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Near Dark | review | dvd | Lollipop
By Scott Hefflon
This '87 vampire classic finally gets its day in the sun (so to speak) with a glorious two-DVD release by Anchor Bay. While the theater run was short due to a struggling releasing company (or something), Near Dark is a cult classic to vampire flick fans. Directed by Kathryn Bigelow (Strange Days, Point Break) and starring Bill Paxton (as a hellbent yahoo bloodsucker), "The Face" Lance Henrikson (as the cool'n'cold-blooded "dad" vampire), and including young yummies of both sexes (a Top Gun cameo stud and a pouty, come-hither kitten [think Courtney Love, only pretty]), this Western-loner-joins-vampire-family-terrorizing-hicksville has always been a personal fave of mine. Add to the mix a soundtrack by Tangerine Dream (always wondered why Danny Elfman got all the Nightbreed-style gigs when TD really sparkled here) and a roadhouse slaughter to John Parr's "Naughty Naughty." OK, so Near Dark was made in the late '80s, and The Lost Boys, Young Guns, and Top Gun elements sneak in here as much as Aliens and, uh, ya know, some John Hughes teen movie where a good lad takes on some bad boys to save the girl. And, admittedly, Near Dark is also kind of a romance story, but there's blood in the kisses and the girl looks real good in tight jeans and Bill Paxton gets most of his face melted off during a shootout with the cops (always the shootout with the cops), so this ain't no Freddy Prince, Jr. sapfest, ok?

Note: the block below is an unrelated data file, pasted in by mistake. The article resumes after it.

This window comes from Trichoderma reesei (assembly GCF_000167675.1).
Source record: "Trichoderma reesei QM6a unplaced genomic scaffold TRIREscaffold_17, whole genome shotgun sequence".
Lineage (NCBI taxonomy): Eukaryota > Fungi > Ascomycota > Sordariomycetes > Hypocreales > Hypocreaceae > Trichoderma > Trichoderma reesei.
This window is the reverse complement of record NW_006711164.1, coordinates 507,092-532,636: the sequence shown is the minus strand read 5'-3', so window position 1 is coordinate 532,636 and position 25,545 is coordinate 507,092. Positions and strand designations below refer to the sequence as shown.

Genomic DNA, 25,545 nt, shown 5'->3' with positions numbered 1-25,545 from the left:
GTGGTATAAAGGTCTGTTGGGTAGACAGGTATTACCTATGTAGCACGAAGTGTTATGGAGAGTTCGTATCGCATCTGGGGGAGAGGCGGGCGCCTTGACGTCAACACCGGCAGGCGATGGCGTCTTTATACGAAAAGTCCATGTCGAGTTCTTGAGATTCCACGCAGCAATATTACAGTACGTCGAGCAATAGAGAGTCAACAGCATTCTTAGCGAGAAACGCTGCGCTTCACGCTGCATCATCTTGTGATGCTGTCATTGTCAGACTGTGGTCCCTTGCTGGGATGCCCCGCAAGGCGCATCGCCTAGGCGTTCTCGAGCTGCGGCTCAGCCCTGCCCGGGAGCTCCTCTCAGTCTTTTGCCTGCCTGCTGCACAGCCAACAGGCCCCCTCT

The story: He meets her, they neck, she bites him and runs away, he starts to turn, he searches for her to ask what's happening to him, his dad and sister go looking for him, lots of people die in all sorts of cool ways, and the pacing and music rock. Oh, and the music rocks without a nü metal band in sight...
The bonus DVD has a 47-minute documentary on the making of and ideas behind the movie, and there are still photos galore as well as talent bios to show the breadth of everyone involved. (Tasty Jenny Wright, for instance, was Robin's William's first in The World According to Garp, she was a Geldof groupie in Pink Floyd: The Wall, and she teetered on the dark edge of The Brat Pack with appearances in St. Elmo's Fire, The Wildlife, Out of Bounds, and Young Guns II... Yeah, and what have you done?)
Near Dark is Hollywood slick for a cult flick, to be sure. Imagine if The Lost Boys was an unknown release only vampire geeks knew about. It's stylish like Strange Days, has great one-liners delivered by top-notch actors like Paxton and Henrikson, and it's neither heavy-handed on the moralization nor is it splatter-for-splatter's-sake. A well-crafted piece of celluloid from stem to stern, this two-DVD, photo-strewn package covers all the bases and is a high-recommended purchase for all action/horror fans.